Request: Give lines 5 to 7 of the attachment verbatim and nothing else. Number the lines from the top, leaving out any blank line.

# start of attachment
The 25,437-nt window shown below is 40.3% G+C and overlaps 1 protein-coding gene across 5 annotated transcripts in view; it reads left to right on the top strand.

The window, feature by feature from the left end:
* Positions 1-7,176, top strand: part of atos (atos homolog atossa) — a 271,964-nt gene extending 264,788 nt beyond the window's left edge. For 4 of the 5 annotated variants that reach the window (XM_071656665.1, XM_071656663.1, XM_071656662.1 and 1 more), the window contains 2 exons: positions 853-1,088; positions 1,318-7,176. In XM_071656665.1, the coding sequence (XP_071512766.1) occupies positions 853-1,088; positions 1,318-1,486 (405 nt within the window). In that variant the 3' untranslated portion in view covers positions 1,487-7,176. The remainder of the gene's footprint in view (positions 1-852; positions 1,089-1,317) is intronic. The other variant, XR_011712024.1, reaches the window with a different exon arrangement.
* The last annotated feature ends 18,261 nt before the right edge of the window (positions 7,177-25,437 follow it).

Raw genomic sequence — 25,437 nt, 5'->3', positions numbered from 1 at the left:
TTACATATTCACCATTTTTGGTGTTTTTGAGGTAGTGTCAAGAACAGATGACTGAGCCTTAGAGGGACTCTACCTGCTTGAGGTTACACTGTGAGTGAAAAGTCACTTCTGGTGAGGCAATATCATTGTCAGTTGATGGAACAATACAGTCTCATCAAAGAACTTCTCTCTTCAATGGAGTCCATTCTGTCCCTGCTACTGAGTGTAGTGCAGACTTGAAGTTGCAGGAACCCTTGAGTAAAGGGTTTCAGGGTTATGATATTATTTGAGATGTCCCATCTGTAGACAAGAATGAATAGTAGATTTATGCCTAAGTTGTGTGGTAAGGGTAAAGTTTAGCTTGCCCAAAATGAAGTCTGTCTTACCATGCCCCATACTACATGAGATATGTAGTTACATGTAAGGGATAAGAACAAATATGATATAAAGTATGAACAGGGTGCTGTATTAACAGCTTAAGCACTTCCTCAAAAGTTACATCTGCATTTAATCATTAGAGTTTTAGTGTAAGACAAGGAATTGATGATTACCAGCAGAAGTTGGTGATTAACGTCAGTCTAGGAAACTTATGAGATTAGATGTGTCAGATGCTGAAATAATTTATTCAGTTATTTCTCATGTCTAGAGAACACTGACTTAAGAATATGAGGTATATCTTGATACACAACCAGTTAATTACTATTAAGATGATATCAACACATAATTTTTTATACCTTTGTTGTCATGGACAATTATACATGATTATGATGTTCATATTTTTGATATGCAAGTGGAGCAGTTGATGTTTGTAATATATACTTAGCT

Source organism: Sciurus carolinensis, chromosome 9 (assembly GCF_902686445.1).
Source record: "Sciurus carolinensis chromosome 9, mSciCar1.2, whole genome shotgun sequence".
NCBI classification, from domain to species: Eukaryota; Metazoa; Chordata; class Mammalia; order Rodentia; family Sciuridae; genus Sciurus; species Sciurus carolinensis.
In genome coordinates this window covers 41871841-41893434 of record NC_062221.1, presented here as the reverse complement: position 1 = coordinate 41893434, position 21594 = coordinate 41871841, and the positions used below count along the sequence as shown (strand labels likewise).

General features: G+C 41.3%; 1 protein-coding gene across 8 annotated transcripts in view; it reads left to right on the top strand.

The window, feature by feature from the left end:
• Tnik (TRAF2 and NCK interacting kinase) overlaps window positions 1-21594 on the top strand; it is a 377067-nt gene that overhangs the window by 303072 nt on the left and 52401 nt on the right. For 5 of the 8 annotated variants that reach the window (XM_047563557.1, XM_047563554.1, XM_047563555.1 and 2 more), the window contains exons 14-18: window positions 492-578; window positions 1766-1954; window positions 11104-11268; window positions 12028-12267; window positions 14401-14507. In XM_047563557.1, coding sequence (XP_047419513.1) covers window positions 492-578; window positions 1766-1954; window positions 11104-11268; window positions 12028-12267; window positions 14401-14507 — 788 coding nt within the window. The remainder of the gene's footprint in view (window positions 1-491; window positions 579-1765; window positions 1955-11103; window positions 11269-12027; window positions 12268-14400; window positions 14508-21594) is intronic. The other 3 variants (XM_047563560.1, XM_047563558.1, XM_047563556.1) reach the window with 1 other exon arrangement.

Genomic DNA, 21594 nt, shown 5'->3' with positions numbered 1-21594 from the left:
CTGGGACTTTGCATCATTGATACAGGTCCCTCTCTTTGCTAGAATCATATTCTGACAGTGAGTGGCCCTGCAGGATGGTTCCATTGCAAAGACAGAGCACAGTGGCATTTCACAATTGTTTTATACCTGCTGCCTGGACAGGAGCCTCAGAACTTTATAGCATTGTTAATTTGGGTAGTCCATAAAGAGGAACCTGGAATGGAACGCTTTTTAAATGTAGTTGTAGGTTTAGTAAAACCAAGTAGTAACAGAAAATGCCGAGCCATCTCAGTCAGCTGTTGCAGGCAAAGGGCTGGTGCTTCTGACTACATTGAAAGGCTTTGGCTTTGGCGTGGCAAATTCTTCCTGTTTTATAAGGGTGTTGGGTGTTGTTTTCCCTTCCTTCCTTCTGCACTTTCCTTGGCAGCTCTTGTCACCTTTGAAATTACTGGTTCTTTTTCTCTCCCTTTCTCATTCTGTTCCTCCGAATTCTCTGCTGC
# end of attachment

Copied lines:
Raw genomic sequence — 25,437 nt, 5'->3', positions numbered from 1 at the left:
TTACATATTCACCATTTTTGGTGTTTTTGAGGTAGTGTCAAGAACAGATGACTGAGCCTTAGAGGGACTCTACCTGCTTGAGGTTACACTGTGAGTGAAAAGTCACTTCTGGTGAGGCAATATCATTGTCAGTTGATGGAACAATACAGTCTCATCAAAGAACTTCTCTCTTCAATGGAGTCCATTCTGTCCCTGCTACTGAGTGTAGTGCAGACTTGAAGTTGCAGGAACCCTTGAGTAAAGGGTTTCAGGGTTATGATATTATTTGAGATGTCCCATCTGTAGACAAGAATGAATAGTAGATTTATGCCTAAGTTGTGTGGTAAGGGTAAAGTTTAGCTTGCCCAAAATGAAGTCTGTCTTACCATGCCCCATACTACATGAGATATGTAGTTACATGTAAGGGATAAGAACAAATATGATATAAAGTATGAACAGGGTGCTGTATTAACAGCTTAAGCACTTCCTCAAAAGTTACATCTGCATTTAATCATTAGAGTTTTAGTGTAAGACAAGGAATTGATGATTACCAGCAGAAGTTGGTGATTAACGTCAGTCTAGGAAACTTATGAGATTAGATGTGTCAGATGCTGAAATAATTTATTCAGTTATTTCTCATGTCTAGAGAACACTGACTTAAGAATATGAGGTATATCTTGATACACAACCAGTTAATTACTATTAAGATGATATCAACACATAATTTTTTATACCTTTGTTGTCATGGACAATTATACATGATTATGATGTTCATATTTTTGATATGCAAGTGGAGCAGTTGATGTTTGTAATATATACTTAGCT

Source organism: Sciurus carolinensis, chromosome 9 (assembly GCF_902686445.1).